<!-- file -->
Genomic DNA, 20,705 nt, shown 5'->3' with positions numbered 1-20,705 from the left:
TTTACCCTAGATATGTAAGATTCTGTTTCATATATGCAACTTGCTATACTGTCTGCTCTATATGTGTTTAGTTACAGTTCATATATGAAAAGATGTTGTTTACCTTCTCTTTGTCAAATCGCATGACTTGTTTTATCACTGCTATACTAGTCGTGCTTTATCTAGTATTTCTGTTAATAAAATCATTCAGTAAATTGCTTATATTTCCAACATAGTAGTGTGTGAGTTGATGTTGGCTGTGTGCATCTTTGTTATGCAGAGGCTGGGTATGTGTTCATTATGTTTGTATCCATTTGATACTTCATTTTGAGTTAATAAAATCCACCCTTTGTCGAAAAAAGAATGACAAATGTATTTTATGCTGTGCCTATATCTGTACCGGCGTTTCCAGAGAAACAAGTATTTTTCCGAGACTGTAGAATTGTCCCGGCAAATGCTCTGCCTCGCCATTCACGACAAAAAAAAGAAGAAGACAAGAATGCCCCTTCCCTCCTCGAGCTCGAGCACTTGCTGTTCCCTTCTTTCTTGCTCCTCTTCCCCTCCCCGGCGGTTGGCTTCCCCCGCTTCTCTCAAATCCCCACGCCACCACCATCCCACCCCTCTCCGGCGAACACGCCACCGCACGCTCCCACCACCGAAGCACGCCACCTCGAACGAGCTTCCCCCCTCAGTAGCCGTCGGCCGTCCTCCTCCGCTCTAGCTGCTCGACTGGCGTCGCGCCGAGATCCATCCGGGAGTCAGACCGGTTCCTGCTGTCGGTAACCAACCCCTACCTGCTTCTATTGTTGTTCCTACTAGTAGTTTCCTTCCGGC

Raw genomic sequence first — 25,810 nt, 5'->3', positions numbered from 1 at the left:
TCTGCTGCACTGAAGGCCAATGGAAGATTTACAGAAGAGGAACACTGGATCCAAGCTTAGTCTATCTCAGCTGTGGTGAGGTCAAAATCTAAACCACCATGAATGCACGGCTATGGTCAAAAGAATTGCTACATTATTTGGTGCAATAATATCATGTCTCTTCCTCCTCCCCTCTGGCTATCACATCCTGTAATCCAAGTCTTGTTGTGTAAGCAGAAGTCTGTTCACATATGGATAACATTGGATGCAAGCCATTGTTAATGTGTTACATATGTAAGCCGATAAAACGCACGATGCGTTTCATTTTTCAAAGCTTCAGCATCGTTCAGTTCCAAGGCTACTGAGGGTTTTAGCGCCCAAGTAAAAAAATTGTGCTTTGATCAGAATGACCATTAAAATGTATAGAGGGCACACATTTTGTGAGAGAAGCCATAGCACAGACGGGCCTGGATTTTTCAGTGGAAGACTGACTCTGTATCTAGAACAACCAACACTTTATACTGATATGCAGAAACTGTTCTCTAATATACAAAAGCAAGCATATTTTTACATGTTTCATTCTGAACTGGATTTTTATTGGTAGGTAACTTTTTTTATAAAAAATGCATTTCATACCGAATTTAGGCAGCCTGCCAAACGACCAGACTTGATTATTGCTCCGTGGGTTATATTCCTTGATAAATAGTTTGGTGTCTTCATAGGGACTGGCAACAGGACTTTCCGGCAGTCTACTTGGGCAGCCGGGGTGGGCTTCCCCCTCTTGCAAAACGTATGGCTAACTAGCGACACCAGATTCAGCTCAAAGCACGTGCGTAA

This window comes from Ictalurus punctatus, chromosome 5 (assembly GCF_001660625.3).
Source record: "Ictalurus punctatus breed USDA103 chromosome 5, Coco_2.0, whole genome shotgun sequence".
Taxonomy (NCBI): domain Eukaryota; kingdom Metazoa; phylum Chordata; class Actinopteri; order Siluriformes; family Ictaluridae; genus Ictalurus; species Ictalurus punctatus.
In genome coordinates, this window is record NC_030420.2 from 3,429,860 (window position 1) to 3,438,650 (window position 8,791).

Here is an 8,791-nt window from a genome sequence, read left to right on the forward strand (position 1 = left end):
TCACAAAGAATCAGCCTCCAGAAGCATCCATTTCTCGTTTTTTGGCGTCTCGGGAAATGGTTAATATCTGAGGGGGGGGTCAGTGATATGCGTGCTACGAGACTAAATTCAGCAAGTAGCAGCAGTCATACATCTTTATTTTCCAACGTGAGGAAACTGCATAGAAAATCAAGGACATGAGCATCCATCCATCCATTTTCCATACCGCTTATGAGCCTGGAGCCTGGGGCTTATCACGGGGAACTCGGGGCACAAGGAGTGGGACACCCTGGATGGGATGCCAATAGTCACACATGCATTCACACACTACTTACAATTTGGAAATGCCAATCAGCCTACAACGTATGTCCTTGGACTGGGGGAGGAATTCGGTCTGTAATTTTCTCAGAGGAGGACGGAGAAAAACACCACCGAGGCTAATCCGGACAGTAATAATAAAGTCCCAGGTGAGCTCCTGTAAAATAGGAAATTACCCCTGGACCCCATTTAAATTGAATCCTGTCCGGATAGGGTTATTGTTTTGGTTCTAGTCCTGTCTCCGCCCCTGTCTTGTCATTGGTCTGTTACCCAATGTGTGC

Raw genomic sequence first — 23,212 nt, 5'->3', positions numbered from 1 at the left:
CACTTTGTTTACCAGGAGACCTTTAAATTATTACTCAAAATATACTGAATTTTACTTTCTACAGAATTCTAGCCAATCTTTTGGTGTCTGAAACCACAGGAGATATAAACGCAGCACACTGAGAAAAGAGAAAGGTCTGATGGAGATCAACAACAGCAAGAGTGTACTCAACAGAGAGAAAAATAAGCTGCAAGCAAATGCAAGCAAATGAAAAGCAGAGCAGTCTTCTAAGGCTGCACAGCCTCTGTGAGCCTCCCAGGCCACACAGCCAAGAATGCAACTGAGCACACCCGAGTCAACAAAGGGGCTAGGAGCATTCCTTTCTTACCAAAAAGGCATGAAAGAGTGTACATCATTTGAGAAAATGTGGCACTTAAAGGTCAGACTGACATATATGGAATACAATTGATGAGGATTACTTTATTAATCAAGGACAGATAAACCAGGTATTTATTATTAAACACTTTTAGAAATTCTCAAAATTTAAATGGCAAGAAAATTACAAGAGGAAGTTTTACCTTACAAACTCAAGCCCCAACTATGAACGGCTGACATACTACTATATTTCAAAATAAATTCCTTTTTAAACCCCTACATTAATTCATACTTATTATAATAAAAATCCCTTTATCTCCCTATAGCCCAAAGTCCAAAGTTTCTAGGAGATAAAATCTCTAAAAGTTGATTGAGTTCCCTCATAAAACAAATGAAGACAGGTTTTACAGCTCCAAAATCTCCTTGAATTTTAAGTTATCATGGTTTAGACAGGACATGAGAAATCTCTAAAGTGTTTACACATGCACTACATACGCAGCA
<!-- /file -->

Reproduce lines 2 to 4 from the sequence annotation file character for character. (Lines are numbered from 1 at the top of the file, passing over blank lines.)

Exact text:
TTTACCCTAGATATGTAAGATTCTGTTTCATATATGCAACTTGCTATACTGTCTGCTCTATATGTGTTTAGTTACAGTTCATATATGAAAAGATGTTGTTTACCTTCTCTTTGTCAAATCGCATGACTTGTTTTATCACTGCTATACTAGTCGTGCTTTATCTAGTATTTCTGTTAATAAAATCATTCAGTAAATTGCTTATATTTCCAACATAGTAGTGTGTGAGTTGATGTTGGCTGTGTGCATCTTTGTTATGCAGAGGCTGGGTATGTGTTCATTATGTTTGTATCCATTTGATACTTCATTTTGAGTTAATAAAATCCACCCTTTGTCGAAAAAAGAATGACAAATGTATTTTATGCTGTGCCTATATCTGTACCGGCGTTTCCAGAGAAACAAGTATTTTTCCGAGACTGTAGAATTGTCCCGGCAAATGCTCTGCCTCGCCATTCACGACAAAAAAAAGAAGAAGACAAGAATGCCCCTTCCCTCCTCGAGCTCGAGCACTTGCTGTTCCCTTCTTTCTTGCTCCTCTTCCCCTCCCCGGCGGTTGGCTTCCCCCGCTTCTCTCAAATCCCCACGCCACCACCATCCCACCCCTCTCCGGCGAACACGCCACCGCACGCTCCCACCACCGAAGCACGCCACCTCGAACGAGCTTCCCCCCTCAGTAGCCGTCGGCCGTCCTCCTCCGCTCTAGCTGCTCGACTGGCGTCGCGCCGAGATCCATCCGGGAGTCAGACCGGTTCCTGCTGTCGGTAACCAACCCCTACCTGCTTCTATTGTTGTTCCTACTAGTAGTTTCCTTCCGGC

Raw genomic sequence first — 25,810 nt, 5'->3', positions numbered from 1 at the left:
TCTGCTGCACTGAAGGCCAATGGAAGATTTACAGAAGAGGAACACTGGATCCAAGCTTAGTCTATCTCAGCTGTGGTGAGGTCAAAATCTAAACCACCATGAATGCACGGCTATGGTCAAAAGAATTGCTACATTATTTGGTGCAATAATATCATGTCTCTTCCTCCTCCCCTCTGGCTATCACATCCTGTAATCCAAGTCTTGTTGTGTAAGCAGAAGTCTGTTCACATATGGATAACATTGGATGCAAGCCATTGTTAATGTGTTACATATGTAAGCCGATAAAACGCACGATGCGTTTCATTTTTCAAAGCTTCAGCATCGTTCAGTTCCAAGGCTACTGAGGGTTTTAGCGCCCAAGTAAAAAAATTGTGCTTTGATCAGAATGACCATTAAAATGTATAGAGGGCACACATTTTGTGAGAGAAGCCATAGCACAGACGGGCCTGGATTTTTCAGTGGAAGACTGACTCTGTATCTAGAACAACCAACACTTTATACTGATATGCAGAAACTGTTCTCTAATATACAAAAGCAAGCATATTTTTACATGTTTCATTCTGAACTGGATTTTTATTGGTAGGTAACTTTTTTTATAAAAAATGCATTTCATACCGAATTTAGGCAGCCTGCCAAACGACCAGACTTGATTATTGCTCCGTGGGTTATATTCCTTGATAAATAGTTTGGTGTCTTCATAGGGACTGGCAACAGGACTTTCCGGCAGTCTACTTGGGCAGCCGGGGTGGGCTTCCCCCTCTTGCAAAACGTATGGCTAACTAGCGACACCAGATTCAGCTCAAAGCACGTGCGTAA